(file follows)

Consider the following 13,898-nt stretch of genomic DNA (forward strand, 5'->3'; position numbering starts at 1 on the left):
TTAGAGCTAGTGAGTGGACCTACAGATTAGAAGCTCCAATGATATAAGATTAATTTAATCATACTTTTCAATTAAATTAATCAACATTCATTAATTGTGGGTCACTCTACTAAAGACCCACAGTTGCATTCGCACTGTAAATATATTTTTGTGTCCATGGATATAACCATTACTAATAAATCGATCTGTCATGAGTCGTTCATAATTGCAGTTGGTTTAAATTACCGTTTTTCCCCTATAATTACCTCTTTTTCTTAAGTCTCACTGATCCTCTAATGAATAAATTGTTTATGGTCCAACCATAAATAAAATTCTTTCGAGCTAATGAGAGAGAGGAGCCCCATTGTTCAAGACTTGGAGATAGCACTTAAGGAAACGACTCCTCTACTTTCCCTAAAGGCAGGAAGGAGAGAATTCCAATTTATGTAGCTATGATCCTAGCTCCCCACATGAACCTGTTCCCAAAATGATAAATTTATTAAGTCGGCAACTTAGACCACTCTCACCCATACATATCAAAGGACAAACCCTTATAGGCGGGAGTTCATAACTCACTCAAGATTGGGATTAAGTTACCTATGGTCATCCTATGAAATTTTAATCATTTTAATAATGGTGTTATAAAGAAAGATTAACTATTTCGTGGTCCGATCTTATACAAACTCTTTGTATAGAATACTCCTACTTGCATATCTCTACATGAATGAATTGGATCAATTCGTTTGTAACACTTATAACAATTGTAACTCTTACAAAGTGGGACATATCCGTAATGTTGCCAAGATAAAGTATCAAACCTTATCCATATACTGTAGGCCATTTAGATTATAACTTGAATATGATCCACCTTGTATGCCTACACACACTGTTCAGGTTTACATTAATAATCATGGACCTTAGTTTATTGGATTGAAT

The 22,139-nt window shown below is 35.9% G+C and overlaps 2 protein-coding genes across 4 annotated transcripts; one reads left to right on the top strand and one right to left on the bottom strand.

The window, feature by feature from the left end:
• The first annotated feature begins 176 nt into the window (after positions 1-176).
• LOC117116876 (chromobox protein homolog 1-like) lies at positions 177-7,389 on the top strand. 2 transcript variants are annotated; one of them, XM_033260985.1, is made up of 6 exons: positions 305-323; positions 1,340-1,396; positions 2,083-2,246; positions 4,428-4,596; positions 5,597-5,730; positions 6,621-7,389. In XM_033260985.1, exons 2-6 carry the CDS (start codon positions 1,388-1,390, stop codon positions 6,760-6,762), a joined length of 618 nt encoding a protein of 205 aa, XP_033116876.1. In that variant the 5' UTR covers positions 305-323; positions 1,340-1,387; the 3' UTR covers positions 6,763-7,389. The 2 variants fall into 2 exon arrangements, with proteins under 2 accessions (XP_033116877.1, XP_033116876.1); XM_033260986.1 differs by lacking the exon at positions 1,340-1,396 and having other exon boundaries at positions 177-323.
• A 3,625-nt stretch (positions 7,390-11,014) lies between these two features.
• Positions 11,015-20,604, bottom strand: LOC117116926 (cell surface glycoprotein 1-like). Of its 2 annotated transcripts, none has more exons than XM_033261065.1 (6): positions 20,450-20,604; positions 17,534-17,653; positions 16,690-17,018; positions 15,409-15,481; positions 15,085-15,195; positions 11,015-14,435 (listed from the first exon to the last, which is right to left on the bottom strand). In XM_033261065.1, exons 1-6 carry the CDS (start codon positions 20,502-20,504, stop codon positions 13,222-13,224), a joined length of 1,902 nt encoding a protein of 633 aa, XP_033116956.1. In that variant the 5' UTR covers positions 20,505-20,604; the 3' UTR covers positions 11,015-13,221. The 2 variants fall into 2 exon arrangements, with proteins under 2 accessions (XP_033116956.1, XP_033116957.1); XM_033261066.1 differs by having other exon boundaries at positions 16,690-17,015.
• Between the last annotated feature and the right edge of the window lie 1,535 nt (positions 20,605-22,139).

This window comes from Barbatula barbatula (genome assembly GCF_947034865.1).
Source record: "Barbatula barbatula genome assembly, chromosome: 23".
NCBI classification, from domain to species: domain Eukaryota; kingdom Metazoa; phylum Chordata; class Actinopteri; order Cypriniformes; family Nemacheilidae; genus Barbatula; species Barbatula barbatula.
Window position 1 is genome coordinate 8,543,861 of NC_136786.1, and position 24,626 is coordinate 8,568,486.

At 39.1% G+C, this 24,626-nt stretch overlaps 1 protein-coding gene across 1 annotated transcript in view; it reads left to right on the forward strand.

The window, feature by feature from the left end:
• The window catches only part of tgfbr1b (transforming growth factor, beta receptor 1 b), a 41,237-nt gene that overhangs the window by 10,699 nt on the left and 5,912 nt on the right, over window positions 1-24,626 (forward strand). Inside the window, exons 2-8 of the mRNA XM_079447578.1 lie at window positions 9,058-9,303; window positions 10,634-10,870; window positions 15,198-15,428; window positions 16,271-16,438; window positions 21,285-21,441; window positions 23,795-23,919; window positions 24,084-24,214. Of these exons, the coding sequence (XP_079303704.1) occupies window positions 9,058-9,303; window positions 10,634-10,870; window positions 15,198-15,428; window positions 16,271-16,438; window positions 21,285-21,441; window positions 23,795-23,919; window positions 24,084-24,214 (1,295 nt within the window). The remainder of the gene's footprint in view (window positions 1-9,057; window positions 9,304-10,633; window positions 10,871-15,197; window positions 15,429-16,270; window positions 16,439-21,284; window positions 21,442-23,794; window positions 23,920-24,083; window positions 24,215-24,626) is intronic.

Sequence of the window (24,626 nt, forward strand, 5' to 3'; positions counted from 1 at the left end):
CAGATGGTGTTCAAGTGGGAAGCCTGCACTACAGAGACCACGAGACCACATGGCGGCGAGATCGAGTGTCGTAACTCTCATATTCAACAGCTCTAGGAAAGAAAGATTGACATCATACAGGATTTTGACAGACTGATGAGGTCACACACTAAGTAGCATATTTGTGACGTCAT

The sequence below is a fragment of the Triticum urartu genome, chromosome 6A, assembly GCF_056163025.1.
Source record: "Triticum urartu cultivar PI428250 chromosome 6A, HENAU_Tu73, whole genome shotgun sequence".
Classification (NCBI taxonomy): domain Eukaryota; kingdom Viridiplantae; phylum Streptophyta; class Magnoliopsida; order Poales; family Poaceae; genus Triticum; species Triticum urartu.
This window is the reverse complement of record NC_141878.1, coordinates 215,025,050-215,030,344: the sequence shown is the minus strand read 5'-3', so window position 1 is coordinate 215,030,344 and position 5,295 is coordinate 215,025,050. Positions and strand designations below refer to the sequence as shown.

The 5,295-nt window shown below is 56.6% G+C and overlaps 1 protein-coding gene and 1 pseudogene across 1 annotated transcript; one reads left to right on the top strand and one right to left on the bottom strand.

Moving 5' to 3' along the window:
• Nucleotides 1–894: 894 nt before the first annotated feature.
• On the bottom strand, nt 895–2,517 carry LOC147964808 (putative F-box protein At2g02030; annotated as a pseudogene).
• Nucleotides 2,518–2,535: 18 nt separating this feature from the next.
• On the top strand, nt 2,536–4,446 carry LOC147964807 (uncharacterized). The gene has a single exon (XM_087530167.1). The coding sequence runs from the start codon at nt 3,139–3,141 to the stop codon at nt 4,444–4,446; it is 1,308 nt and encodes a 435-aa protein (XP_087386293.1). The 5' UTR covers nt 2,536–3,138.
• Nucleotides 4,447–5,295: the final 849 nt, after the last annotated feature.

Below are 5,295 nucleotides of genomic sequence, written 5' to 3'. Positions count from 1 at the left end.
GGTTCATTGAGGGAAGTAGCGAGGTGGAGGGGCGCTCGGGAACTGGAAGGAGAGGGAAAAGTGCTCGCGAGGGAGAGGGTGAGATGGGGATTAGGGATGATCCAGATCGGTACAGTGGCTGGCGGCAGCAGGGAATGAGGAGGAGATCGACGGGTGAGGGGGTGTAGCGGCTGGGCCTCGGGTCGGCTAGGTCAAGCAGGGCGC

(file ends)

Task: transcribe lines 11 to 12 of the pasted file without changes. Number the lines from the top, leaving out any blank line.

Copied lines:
Source record: "Barbatula barbatula genome assembly, chromosome: 23".
NCBI classification, from domain to species: domain Eukaryota; kingdom Metazoa; phylum Chordata; class Actinopteri; order Cypriniformes; family Nemacheilidae; genus Barbatula; species Barbatula barbatula.